The simple answer is: They’re rising, too!
For anyone who watches energy markets, the latest trend is clear — prices are rising. Energy prices bottomed out last April during the height of the COVID lockdown and Saudi oil price war, with crude oil pricing even going negative at one point! Markets then stabilized through the summer and fall as consumer and business consumption began normalizing. Finally, the trend turned higher starting in November with the first COVID vaccine approvals. Since then, energy prices have come roaring back and continued moving, for the most part in one direction — up.
One of the most common questions the Crystal Flash Team hears from our customers is, “If oil moves up, what does that mean for diesel and gasoline prices?” In other words, customers want to know how much the price of a gallon of fuel goes up for every dollar increase in the price of crude oil.
Unfortunately, there is no simple answer to, “What will fuel costs be based on the cost of crude oil?”, but the combination of historical data and our understanding of market dynamics provides some insight into what future fuel prices could look like.
Some things to keep in mind:
- Diesel and gasoline are usually profit-generating products for oil refiners, meaning that fuel product prices per barrel are almost always higher than crude oil.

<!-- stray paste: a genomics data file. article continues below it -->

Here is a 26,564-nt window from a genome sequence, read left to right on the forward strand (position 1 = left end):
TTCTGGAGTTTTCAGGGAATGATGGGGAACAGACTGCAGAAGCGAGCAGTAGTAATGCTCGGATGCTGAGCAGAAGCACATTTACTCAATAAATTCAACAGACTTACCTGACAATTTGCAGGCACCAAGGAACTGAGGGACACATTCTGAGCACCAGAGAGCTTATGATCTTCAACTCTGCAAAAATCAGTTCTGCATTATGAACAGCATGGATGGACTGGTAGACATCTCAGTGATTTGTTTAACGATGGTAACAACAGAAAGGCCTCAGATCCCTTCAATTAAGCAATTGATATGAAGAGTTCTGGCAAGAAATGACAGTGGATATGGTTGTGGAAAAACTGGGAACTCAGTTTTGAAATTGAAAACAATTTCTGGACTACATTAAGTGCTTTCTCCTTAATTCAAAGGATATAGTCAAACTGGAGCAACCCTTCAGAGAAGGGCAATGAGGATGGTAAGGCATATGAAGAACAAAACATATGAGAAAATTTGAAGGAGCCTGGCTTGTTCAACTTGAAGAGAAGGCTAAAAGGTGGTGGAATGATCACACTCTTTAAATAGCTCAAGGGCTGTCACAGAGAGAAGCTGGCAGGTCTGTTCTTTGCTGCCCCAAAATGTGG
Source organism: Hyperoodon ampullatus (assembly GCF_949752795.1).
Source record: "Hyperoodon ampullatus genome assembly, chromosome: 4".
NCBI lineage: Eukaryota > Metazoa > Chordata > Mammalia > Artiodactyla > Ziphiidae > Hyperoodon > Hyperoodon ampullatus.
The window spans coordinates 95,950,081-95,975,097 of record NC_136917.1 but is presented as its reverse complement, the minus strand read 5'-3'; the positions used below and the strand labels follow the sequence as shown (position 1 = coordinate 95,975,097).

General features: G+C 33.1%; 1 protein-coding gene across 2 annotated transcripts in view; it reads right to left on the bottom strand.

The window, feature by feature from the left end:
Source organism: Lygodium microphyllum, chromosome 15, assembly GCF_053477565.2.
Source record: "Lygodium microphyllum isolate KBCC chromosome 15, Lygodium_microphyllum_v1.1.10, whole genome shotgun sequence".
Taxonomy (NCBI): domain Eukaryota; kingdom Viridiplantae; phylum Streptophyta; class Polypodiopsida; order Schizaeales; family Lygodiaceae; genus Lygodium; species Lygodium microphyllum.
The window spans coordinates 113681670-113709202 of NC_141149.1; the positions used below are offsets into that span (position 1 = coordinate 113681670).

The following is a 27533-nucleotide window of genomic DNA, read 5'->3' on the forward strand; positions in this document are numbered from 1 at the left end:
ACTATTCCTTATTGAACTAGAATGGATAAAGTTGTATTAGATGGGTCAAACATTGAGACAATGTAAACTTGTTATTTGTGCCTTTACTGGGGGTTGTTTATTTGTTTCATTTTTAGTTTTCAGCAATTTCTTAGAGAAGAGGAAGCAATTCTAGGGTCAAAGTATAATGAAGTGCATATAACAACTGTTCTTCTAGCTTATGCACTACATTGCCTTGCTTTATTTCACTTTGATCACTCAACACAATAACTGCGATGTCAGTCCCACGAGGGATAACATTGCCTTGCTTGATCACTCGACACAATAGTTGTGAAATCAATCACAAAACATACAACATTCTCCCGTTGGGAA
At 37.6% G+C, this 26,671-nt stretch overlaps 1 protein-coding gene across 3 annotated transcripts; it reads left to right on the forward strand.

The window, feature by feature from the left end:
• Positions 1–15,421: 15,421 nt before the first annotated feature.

- A refinery’s fuel product “sale price” changes day to day, minute-by-minute.
- Theoretically, similar to most consumer goods, the sale price of refined fuels is market driven: supply vs. demand, taking production costs, inventories and other variables into consideration.
- The sale price of fuel is monitored by something called a “crack spread”, which is the difference between the sale price of a barrel of refined fuel compared to the cost of a barrel of crude oil.
- The higher the “crack spread”, the greater a refinery’s gross margin. However, this doesn’t necessarily translate to higher or lower outright prices, as the crack spread is just a relative value between refined products and crude oil.
Unlike other consumer markets, where a 10% increase in raw goods can directly translate into a 10% increase in cost on the consumer end, the changing cost of crude oil will not result in a consistent outcome. The value of the refined fuels themselves have their own market dynamics that impact their relative value to crude oil. The complexity of the fuel market is why Crystal Flash regularly monitors a variety of market indicators and reviews historical data to help predict a generalized fuel cost. Generally speaking, though, if crude prices are rising, so are refined fuel prices.
Here is a table that gives some examples of how crude and diesel prices can change over time. This table includes price data from the last trading day in May over the past decade and finishes with current prices at the time this article was published.As you can see, crude and diesel prices vary greatly over time, but again, generally speaking, as oil heads higher, diesel and gasoline will typically go along for the ride.